Another week on the PGA Tour and another controversial rules incident. Rafa Cabrera-Bello has sparked a debate on Twitter after a video circulated of him waiting around 30 seconds for his ball to drop into the hole after it stopped on the edge of the cup.
In my opinion, there's no better way to sink a putt than for the ball to stop next to the hole, break your heart for a few seconds, before it finally drops.
Yes, sinking it straight in the middle of the cup takes away that moment of stress where you want to snap your putter, but it almost feels euphoric when you think you've missed it and suddenly you're fist pumping in celebration.
During the second round of the Wyndham Championship last Friday, Cabrera-Bello had to wait a little longer than he would have wanted to see his ball finally fall into the hole and it has caused a wide-spread debate between golf fans.
The Spaniard faced a birdie putt just under 20 feet at the par-3 7th hole at Sedgefield Country Club, where he seemed to judge the line and pace to perfection, moving the ball from right-to-left until it stopped on the edge of the cup.
Cabrera-Bello started a slow walk towards his ball, before Sir Nick Faldo spotted a dimple move as he commentated on the incident.
“Hang on a minute, I could have sworn I saw a dimple move, go on,” Faldo, said. “Which way is the Earth spinning?”
It took at least 25 seconds until Cabrera-Bello's ball finally fell from the edge of the cup and into the hole, securing the birdie for the 36-year-old. Watch the putt in the video below:
Wait for it ... #QuickHits pic.twitter.com/VscpNLOMJC— PGA TOUR (@PGATOUR) August 14, 2020
After the video was posted on the PGA Tour's official Twitter account, hundreds of golf fans started to ask why Cabrera-Bello wasn't given a penalty for waiting for so long for his ball to drop.
The ruling states: Rule 13.3a of the Rules of Golf — “Waiting Time to See If Ball Overhanging Hole Will Fall into Hole” — states, “If any part of a player’s ball overhangs the lip of the hole, the player is allowed a reasonable time to reach the hole and 10 more seconds to wait to see whether the ball will fall into the hole.”
If Cabrera-Bello had walked quickly up to his ball, he would have had an extra 10 seconds for his ball to drop - in which time he would have been left disappointed - but because he took a "reasonable" time (slow walk) to get to his ball after playing his shot, the Spaniard didn't receive a penalty and the birdie stood.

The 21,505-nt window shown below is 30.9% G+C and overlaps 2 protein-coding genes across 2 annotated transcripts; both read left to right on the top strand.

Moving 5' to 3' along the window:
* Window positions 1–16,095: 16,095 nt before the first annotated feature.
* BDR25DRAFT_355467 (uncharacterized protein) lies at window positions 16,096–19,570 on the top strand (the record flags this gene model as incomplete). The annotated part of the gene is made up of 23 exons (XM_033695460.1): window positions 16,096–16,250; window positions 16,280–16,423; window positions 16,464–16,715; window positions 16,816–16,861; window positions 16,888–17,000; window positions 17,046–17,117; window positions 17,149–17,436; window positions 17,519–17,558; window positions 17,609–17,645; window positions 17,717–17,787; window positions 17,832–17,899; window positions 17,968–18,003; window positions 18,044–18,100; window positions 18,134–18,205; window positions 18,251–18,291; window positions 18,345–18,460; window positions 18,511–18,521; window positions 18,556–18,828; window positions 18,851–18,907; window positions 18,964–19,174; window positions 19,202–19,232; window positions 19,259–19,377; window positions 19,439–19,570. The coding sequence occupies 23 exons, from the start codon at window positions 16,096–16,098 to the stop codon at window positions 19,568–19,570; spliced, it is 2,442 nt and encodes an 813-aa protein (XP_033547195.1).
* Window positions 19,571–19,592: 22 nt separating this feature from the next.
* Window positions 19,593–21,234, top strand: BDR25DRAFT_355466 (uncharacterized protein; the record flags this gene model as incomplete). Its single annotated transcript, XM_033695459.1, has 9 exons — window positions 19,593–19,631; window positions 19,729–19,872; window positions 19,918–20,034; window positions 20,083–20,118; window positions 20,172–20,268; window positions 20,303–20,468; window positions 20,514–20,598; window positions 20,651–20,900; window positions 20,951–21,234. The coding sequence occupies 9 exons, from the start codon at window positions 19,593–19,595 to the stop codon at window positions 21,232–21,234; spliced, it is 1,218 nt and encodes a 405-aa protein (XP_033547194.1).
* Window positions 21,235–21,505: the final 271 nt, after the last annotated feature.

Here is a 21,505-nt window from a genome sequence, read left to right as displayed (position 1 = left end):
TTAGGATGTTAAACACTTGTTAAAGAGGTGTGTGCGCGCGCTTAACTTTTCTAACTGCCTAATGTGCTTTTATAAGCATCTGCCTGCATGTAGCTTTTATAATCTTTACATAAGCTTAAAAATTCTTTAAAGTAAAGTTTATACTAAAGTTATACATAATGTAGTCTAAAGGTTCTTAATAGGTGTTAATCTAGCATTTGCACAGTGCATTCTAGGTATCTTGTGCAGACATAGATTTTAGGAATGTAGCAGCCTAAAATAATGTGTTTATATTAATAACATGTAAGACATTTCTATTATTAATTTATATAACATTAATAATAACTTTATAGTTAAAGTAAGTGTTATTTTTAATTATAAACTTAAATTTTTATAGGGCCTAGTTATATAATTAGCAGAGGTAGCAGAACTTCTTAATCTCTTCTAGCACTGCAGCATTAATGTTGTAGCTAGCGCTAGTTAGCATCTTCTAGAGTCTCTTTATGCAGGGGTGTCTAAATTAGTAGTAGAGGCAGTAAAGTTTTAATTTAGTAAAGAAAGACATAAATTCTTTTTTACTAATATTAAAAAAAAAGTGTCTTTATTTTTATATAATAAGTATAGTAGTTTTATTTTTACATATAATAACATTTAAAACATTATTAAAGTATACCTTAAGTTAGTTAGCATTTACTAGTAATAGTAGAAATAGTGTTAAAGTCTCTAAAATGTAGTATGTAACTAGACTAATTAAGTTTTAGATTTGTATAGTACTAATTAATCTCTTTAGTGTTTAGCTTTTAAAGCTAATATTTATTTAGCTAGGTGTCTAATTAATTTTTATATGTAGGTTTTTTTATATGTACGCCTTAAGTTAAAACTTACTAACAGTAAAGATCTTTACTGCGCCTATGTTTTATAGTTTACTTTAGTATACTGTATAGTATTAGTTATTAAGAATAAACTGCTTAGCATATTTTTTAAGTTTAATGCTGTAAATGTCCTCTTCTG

Of course it's difficult to judge in this situation what a "reasonable" amount of time to get to your ball is, hence why so many golf fans felt as though Cabrera-Bello should have faced a one-shot penalty.
Way longer than 10 seconds and a ‘normal life time to get to the ball. I’m thinking it shouldn’t count by the rules— atxxpkrgolf (@atxxpkrgolf) August 14, 2020
To all the galaxy brains saying he took too long to get to the ball: The ball was moving, and he couldn’t have made a stroke anyways.— roy donk (@Mold_Wizard) August 14, 2020
You might want to read Rule 13-3a. After the elapse of 10 seconds (plus a reasonable amount of time for the player to walk to the hole) the ball is treated as being at rest i.e., it's no longer moving as far as the rules are concerned.— The Rules of Golf (@rulesofgolf) August 15, 2020
Took 25 seconds for it to fall. Not sure how to count that one.— Brent June (@BrentJune) August 14, 2020
Always disagreed with this rule. From a physics perspective, the ball is still in motion. If it weren't, it wouldn't fall. Therefore, hitting a moving ball...— Bolias Virquinoeser (@scratchgolf2013) August 17, 2020
Not a fan of the call. Reasonable time to get to the hole, then 10 seconds. Doesn’t matter if ball is moving, after this time, ball is deemed to be at rest. Should have been 1P.— Bob Van Namen (@bobvn1) August 16, 2020